J. Cosmet. Sci., 69, 305–313 (September/October 2018) 305 Hair Mechanical Anisotropy—What Does It Tell Us? STEVEN BREAKSPEAR, BERND NOECKER, and CRISAN POPESCU, Kao European Research Laboratories, KAO Germany GmbH, Darmstadt D-64297, Germany (S.B., B.N., C.P.) Synopsis Hair fi bers were examined by atomic force microscopy, nanoindentation. By indenting along (longitudinal) and across (transversal) the fi ber, we evaluated the Young’s modulus and its dependence on the moisture content (relative humidity) of the environment. The ratio of the two values collected for Young’s modulus, at a given relative humidity, is defi ned as the anisotropy index (IA) of the fi ber and the acquired results give the evolution of the index of anisotropy with the relative humidity. The use of the model of composite materials allowed us to relate the anisotropy index to the fi ber internal architecture. The evaluation of the results acquired on the components of the fi ber, within the frame of this model, ultimately points to a possible micro-structure of exocuticle, hindered under usual circumstances by its heavy cross-linking and only noticeable when the absorbed moisture swells the surrounding network and annuls, in this way, its effect. INTRODUCTION Hair fi bers’ structural analysis reveals an intricate assembly of protein materials. Moving from the cortex (inside) of the fi ber toward the periphery there are some highly ordered rod-like regions, keratin intermediate fi laments (KIF), surrounded by keratin-associated proteins, cellular membrane complex, and other cellular remnants, all wrapped by fl at cuticle cells (1). The cuticles themselves consist of subcomponents, namely the endo- and exocuticles. Commonly, hair mechanics are evaluated by a tensile test, performed along the growth axis, and produce the well-known sigmoidal stress-strain curve (2). An impressive amount of work has been dedicated to analyzing this curve to extract as much information as pos- sible about the hair subcomponents and their role in the overall architecture and behavior of hair (3,4). This method, however, provides information only along one direction and, in addition, lacks the required resolution for discriminating among the contributions of the fi ber subcomponents. Although the measurement of fi ber torsion appears to provide a complementary picture of fi ber mechanics, with the mechanical action taking place in a plane perpendicularly to Address all correspondence to Crisan Popescu Crisan.Popescu@kao.com.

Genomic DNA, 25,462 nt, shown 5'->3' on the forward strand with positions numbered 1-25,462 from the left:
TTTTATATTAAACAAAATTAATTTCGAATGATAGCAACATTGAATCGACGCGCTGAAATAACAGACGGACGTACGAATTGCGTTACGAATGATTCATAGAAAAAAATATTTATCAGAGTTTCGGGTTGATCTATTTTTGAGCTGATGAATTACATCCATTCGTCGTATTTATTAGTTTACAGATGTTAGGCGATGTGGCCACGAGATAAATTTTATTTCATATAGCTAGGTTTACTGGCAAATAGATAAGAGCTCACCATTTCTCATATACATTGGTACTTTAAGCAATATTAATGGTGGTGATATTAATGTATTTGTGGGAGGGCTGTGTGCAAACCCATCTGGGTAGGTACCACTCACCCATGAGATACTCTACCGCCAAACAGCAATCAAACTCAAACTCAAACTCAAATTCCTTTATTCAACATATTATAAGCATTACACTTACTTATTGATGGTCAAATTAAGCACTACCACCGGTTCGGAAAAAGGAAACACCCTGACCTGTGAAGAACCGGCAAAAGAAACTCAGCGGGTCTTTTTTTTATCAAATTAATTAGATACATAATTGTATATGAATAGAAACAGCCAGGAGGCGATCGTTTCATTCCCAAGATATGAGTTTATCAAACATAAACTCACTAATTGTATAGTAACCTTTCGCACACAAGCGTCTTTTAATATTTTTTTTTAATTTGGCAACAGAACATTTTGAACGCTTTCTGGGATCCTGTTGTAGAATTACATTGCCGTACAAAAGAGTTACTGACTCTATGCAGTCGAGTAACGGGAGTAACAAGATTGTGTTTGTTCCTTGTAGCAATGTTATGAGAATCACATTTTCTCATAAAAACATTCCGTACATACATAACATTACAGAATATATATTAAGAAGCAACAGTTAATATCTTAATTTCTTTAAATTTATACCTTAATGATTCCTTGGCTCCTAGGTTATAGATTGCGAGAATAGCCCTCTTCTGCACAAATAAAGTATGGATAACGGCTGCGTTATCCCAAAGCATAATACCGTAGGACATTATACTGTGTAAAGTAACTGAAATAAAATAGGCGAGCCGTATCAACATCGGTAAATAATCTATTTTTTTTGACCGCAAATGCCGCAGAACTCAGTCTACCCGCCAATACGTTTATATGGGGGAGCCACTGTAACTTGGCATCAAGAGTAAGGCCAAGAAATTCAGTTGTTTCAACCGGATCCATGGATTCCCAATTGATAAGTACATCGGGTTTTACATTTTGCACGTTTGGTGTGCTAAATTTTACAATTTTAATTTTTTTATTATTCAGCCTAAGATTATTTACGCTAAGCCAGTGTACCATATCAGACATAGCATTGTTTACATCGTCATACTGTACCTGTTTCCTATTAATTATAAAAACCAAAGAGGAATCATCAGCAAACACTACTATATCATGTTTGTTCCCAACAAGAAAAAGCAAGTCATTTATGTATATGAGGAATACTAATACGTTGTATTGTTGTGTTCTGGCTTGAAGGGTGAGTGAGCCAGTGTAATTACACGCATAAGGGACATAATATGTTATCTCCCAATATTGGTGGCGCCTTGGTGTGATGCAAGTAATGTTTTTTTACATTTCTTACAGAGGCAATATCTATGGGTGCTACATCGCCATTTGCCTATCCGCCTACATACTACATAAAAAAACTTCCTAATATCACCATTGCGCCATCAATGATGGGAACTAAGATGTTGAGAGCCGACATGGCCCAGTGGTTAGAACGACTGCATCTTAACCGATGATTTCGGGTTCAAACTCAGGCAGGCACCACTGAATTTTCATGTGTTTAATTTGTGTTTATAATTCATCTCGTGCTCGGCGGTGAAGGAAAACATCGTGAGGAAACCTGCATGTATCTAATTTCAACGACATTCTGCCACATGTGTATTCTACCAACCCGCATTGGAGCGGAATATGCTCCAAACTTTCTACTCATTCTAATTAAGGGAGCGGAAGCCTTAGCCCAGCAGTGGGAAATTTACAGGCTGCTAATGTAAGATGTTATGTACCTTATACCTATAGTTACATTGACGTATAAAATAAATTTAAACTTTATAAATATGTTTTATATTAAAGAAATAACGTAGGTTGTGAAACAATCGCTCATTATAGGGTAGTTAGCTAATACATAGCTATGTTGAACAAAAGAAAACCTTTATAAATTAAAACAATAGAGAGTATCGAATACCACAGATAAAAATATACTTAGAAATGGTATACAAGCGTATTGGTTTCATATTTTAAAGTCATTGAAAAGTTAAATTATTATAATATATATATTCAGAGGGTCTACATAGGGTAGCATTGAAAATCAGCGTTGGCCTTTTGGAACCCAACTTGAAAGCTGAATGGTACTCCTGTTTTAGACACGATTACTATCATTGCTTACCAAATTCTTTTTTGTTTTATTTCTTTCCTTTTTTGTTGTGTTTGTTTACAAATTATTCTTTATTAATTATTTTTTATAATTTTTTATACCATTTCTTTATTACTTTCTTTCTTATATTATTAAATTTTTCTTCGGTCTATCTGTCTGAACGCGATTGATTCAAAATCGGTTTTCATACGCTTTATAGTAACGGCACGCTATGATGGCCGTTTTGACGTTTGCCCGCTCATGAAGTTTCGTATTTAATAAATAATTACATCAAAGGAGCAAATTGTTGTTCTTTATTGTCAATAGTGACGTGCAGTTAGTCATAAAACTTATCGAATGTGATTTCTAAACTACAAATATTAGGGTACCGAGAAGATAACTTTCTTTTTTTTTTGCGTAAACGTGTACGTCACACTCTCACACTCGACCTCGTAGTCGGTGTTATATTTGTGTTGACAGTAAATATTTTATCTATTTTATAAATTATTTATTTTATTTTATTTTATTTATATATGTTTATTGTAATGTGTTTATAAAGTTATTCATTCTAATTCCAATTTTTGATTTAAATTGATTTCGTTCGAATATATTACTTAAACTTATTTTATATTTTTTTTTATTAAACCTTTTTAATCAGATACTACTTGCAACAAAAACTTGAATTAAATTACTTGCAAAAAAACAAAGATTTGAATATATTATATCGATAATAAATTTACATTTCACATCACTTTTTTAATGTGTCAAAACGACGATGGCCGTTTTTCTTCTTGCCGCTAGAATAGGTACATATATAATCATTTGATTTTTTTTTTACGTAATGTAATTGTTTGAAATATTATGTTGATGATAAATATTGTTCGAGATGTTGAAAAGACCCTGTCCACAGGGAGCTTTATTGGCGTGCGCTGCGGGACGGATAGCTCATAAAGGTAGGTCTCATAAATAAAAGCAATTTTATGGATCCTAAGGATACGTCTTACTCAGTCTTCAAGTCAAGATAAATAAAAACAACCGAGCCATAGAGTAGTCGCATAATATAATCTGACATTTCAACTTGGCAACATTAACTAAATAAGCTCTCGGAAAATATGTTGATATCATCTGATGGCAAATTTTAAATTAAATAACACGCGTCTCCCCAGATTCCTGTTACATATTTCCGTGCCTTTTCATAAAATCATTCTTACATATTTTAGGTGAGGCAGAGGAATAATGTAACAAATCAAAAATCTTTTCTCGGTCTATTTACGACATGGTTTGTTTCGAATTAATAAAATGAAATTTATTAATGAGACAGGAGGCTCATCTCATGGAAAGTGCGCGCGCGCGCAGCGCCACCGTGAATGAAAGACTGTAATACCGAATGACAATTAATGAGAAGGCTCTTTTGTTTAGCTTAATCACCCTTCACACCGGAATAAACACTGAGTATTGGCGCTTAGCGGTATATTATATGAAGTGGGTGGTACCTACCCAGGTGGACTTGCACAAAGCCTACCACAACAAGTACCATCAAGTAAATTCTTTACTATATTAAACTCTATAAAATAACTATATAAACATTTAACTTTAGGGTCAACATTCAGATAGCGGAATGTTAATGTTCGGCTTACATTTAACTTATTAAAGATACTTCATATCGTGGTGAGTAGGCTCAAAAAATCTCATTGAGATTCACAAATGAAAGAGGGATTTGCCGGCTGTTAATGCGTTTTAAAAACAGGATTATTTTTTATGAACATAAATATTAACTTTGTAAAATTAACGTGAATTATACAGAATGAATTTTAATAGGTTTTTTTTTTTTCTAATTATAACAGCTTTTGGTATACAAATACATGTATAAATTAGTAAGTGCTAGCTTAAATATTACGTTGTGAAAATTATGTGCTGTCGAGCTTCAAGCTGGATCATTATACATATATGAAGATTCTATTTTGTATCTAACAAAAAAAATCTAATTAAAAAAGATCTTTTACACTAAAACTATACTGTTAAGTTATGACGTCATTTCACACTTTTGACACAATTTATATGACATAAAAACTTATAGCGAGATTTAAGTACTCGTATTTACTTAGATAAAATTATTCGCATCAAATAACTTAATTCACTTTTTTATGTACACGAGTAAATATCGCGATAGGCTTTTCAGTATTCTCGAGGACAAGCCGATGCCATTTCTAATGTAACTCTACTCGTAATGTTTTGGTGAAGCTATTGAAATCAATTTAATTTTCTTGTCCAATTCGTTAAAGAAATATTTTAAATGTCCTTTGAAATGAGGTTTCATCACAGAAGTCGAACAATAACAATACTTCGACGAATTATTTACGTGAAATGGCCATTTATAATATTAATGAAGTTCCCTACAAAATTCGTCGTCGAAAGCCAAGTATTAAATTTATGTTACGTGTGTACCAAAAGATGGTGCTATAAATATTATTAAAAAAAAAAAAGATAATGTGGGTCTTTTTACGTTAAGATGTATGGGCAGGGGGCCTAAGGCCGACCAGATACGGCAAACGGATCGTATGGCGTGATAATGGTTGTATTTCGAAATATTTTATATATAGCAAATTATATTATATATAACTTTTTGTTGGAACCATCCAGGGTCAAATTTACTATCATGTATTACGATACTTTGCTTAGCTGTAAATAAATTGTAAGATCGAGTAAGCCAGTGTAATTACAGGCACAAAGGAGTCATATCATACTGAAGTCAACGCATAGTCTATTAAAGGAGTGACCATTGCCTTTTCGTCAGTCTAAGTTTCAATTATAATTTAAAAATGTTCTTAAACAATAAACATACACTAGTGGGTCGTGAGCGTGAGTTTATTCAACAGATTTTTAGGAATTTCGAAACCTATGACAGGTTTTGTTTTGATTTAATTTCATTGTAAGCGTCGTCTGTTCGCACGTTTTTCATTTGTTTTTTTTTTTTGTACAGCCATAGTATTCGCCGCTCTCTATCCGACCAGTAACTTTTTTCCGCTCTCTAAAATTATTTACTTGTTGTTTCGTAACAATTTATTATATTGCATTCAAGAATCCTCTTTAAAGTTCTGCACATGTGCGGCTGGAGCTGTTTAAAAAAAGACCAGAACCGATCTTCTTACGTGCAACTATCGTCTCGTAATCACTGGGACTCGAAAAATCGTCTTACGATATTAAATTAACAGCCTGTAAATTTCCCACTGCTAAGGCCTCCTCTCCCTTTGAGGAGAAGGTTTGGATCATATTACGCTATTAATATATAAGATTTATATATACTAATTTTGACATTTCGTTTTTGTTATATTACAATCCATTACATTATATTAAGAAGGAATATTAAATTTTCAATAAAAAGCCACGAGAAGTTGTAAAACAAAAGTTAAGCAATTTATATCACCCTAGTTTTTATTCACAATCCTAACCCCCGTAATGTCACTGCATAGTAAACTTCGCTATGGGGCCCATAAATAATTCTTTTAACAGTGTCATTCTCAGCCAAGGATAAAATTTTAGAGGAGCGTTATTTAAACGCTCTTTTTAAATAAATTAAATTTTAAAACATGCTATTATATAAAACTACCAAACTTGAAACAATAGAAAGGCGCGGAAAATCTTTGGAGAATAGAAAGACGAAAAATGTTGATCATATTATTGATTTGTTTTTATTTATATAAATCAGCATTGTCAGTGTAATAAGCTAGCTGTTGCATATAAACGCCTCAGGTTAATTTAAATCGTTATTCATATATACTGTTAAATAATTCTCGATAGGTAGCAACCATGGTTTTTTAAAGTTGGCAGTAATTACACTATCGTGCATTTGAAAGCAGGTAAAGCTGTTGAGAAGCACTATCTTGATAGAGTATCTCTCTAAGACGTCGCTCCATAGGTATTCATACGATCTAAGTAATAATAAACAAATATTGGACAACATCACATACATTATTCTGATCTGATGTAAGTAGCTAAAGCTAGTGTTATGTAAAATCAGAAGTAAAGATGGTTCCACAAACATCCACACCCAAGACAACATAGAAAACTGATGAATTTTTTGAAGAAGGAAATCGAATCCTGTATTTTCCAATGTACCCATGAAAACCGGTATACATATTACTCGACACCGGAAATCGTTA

JOURNAL OF COSMETIC SCIENCE 306 the long axis (5), this method also lacks the ability to distinguish among the fi ne subcom- ponents but may offer data on cuticle contribution (6). Atomic force microscopy (AFM), since its emergence (7), has enabled higher spatial reso- lution. This has made AFM the ideal tool for investigating the mechanics of the hair subcomponents (8,9). Moreover, AFM nanoindentation is able to measure the mechanics of the hair subcomponents in any direction. Acquiring the mechanical response of the same subcomponent along different axes has, so far, not been performed, however, by other investigators. This study aims to explore this aspect, expecting that such data pro- vide new hints about hair architecture. MATERIALS AND METHODS HAIR SAMPLES Virgin hairs were collected from a European female, close to the root, and washed. The washing process consisted of sonication of the hairs in 1% aqueous sodium dodecylsul- phate (50 cm3) for 1 min, sonication in deionized and UV irradiated water (50 cm3) for 1 min, followed by rinsing with copious amounts of the same and, fi nally, gentle drying under a stream of nitrogen. AFM All AFM measurements were performed in a closed cell under controlled relative humid- ity, RH, which can be adjusted to the intended value ±1%, and a temperature of 25 ± 1°C, using a MFP-3D Scanning Probe Microscope (Asylum Research, Santa Barbara, CA). Samples were equilibrated for 1 h before each measurement. Fibers were embedded in Epon 812 resin (TAAB Laboratories Equipment Ltd., Aldermaston, Berkshire, UK) and, after curing, excess epoxy material was removed from around the embedded hair with a razor blade, and the top 2 mm of the resin block, containing the hair sample, was severed and mounted on a steel AFM sample stub with silver paint, ensuring that the hair samples were perpendicular (for cross sections) or parallel (for longitudinal sections) to the sample stub. Smooth hair sections were then exposed by ultramicrotome (Reichert Ultracut N Ultramicrotome, Wien, Austria), using a diamond knife (Ultra 45, Diatome Ltd., Biel, Switzerland). Force curves and corresponding images on hair sections were acquired using a rectangular silicon nitride cantilever of length and nominal spring constant, k, 160 μm and 42 N m-1, respectively (Olympus Corp., Tokyo, Japan). The anatomy of force curves and the extrac- tion of nanoindentation data have been described elsewhere (10). To overcome the uncertainty in knowing the tip radius, necessary for evaluating the samples elastic moduli, five polymer samples, listed in Table I, with known Young’s moduli, E, and Poisson’s ratios, υ, were measured, as a means of indirectly calibrating the AFM system (11). Approximately, 2 × 2 mm pieces of each polymer were embedded in Epon 812 resin, mounted, and cut by ultramicrotome, in the same manner as for the hair samples.
Purchased for the exclusive use of nofirst nolast (unknown) From: SCC Media Library & Resource Center (library.scconline.org)